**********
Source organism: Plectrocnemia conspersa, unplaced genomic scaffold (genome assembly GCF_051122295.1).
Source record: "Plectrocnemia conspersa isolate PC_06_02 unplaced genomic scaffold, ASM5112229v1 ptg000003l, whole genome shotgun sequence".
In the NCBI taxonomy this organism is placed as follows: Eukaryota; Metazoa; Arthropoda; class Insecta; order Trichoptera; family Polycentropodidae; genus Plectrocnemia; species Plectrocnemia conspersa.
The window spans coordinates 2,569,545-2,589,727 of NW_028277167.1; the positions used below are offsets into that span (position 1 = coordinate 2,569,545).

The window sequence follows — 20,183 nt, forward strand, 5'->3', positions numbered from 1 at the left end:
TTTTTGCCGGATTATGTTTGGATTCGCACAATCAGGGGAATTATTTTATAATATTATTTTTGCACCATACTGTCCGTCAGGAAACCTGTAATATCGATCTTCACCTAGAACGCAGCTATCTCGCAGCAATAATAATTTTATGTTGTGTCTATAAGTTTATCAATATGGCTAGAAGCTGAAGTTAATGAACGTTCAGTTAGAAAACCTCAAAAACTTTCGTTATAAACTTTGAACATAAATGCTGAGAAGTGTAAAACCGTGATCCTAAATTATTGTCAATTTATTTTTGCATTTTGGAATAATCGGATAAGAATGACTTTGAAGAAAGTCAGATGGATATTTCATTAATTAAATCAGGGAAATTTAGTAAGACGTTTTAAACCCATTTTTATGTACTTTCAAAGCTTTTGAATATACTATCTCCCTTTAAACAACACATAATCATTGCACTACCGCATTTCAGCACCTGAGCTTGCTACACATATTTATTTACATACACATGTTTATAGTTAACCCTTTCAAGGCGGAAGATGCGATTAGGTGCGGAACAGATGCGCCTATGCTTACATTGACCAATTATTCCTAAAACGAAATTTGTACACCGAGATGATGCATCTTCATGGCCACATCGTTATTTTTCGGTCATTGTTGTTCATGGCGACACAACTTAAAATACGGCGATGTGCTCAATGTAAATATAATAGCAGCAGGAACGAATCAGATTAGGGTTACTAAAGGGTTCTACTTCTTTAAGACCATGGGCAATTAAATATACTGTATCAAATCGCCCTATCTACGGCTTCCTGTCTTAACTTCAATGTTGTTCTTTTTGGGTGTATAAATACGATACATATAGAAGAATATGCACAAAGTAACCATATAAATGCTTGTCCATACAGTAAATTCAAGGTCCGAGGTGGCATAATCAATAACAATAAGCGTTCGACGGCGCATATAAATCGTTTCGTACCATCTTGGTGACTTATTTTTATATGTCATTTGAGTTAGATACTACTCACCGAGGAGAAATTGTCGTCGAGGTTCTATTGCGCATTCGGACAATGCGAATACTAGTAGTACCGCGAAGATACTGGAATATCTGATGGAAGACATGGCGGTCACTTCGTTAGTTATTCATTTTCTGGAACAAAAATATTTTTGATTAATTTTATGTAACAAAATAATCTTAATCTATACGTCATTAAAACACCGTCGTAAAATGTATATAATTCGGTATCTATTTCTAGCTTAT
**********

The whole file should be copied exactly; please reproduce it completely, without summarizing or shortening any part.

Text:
Source organism: Plectrocnemia conspersa, unplaced genomic scaffold (genome assembly GCF_051122295.1).
Source record: "Plectrocnemia conspersa isolate PC_06_02 unplaced genomic scaffold, ASM5112229v1 ptg000003l, whole genome shotgun sequence".
In the NCBI taxonomy this organism is placed as follows: Eukaryota; Metazoa; Arthropoda; class Insecta; order Trichoptera; family Polycentropodidae; genus Plectrocnemia; species Plectrocnemia conspersa.
The window spans coordinates 2,569,545-2,589,727 of NW_028277167.1; the positions used below are offsets into that span (position 1 = coordinate 2,569,545).

The window sequence follows — 20,183 nt, forward strand, 5'->3', positions numbered from 1 at the left end:
TTTTTGCCGGATTATGTTTGGATTCGCACAATCAGGGGAATTATTTTATAATATTATTTTTGCACCATACTGTCCGTCAGGAAACCTGTAATATCGATCTTCACCTAGAACGCAGCTATCTCGCAGCAATAATAATTTTATGTTGTGTCTATAAGTTTATCAATATGGCTAGAAGCTGAAGTTAATGAACGTTCAGTTAGAAAACCTCAAAAACTTTCGTTATAAACTTTGAACATAAATGCTGAGAAGTGTAAAACCGTGATCCTAAATTATTGTCAATTTATTTTTGCATTTTGGAATAATCGGATAAGAATGACTTTGAAGAAAGTCAGATGGATATTTCATTAATTAAATCAGGGAAATTTAGTAAGACGTTTTAAACCCATTTTTATGTACTTTCAAAGCTTTTGAATATACTATCTCCCTTTAAACAACACATAATCATTGCACTACCGCATTTCAGCACCTGAGCTTGCTACACATATTTATTTACATACACATGTTTATAGTTAACCCTTTCAAGGCGGAAGATGCGATTAGGTGCGGAACAGATGCGCCTATGCTTACATTGACCAATTATTCCTAAAACGAAATTTGTACACCGAGATGATGCATCTTCATGGCCACATCGTTATTTTTCGGTCATTGTTGTTCATGGCGACACAACTTAAAATACGGCGATGTGCTCAATGTAAATATAATAGCAGCAGGAACGAATCAGATTAGGGTTACTAAAGGGTTCTACTTCTTTAAGACCATGGGCAATTAAATATACTGTATCAAATCGCCCTATCTACGGCTTCCTGTCTTAACTTCAATGTTGTTCTTTTTGGGTGTATAAATACGATACATATAGAAGAATATGCACAAAGTAACCATATAAATGCTTGTCCATACAGTAAATTCAAGGTCCGAGGTGGCATAATCAATAACAATAAGCGTTCGACGGCGCATATAAATCGTTTCGTACCATCTTGGTGACTTATTTTTATATGTCATTTGAGTTAGATACTACTCACCGAGGAGAAATTGTCGTCGAGGTTCTATTGCGCATTCGGACAATGCGAATACTAGTAGTACCGCGAAGATACTGGAATATCTGATGGAAGACATGGCGGTCACTTCGTTAGTTATTCATTTTCTGGAACAAAAATATTTTTGATTAATTTTATGTAACAAAATAATCTTAATCTATACGTCATTAAAACACCGTCGTAAAATGTATATAATTCGGTATCTATTTCTAGCTTAT